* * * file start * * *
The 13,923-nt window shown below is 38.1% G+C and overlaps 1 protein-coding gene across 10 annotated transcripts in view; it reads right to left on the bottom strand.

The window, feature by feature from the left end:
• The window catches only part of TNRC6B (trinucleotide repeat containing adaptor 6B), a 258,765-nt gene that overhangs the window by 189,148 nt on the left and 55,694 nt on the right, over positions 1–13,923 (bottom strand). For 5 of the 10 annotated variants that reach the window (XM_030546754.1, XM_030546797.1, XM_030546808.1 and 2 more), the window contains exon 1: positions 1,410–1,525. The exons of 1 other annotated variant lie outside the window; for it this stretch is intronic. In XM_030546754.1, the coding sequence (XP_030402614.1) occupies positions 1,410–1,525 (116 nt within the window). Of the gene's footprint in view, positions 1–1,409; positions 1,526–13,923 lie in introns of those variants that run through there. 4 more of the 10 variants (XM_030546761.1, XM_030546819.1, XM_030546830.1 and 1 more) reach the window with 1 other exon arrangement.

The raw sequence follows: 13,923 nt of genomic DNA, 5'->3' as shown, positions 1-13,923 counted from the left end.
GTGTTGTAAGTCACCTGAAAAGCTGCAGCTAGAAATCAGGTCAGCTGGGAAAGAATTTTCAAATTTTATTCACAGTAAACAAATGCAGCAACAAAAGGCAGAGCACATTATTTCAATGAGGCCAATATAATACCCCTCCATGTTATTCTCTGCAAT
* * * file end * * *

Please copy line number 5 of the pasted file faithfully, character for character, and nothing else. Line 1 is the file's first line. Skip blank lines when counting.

GTGTTGTAAGTCACCTGAAAAGCTGCAGCTAGAAATCAGGTCAGCTGGGAAAGAATTTTCAAATTTTATTCACAGTAAACAAATGCAGCAACAAAAGGCAGAGCACATTATTTCAATGAGGCCAATATAATACCCCTCCATGTTATTCTCTGCAAT